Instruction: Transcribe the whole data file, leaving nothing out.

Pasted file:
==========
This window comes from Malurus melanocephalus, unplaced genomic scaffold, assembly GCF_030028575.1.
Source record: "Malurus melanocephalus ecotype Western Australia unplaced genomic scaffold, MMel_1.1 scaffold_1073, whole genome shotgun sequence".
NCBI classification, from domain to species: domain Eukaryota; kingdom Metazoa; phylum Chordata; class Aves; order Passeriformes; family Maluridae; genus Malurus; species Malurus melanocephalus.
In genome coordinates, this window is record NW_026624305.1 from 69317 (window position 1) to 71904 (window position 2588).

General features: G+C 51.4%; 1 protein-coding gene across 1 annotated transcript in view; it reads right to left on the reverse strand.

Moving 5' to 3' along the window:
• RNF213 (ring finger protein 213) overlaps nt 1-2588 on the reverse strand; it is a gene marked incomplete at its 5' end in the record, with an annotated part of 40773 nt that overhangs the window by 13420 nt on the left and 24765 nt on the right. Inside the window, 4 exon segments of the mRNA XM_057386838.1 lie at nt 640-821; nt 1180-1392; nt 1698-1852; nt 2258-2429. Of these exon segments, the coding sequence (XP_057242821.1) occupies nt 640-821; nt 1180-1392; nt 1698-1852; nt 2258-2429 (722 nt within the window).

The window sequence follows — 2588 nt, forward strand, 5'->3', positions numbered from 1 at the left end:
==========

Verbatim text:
This window comes from Malurus melanocephalus, unplaced genomic scaffold, assembly GCF_030028575.1.
Source record: "Malurus melanocephalus ecotype Western Australia unplaced genomic scaffold, MMel_1.1 scaffold_1073, whole genome shotgun sequence".
NCBI classification, from domain to species: domain Eukaryota; kingdom Metazoa; phylum Chordata; class Aves; order Passeriformes; family Maluridae; genus Malurus; species Malurus melanocephalus.
In genome coordinates, this window is record NW_026624305.1 from 69317 (window position 1) to 71904 (window position 2588).

General features: G+C 51.4%; 1 protein-coding gene across 1 annotated transcript in view; it reads right to left on the reverse strand.

Moving 5' to 3' along the window:
• RNF213 (ring finger protein 213) overlaps nt 1-2588 on the reverse strand; it is a gene marked incomplete at its 5' end in the record, with an annotated part of 40773 nt that overhangs the window by 13420 nt on the left and 24765 nt on the right. Inside the window, 4 exon segments of the mRNA XM_057386838.1 lie at nt 640-821; nt 1180-1392; nt 1698-1852; nt 2258-2429. Of these exon segments, the coding sequence (XP_057242821.1) occupies nt 640-821; nt 1180-1392; nt 1698-1852; nt 2258-2429 (722 nt within the window).

The window sequence follows — 2588 nt, forward strand, 5'->3', positions numbered from 1 at the left end: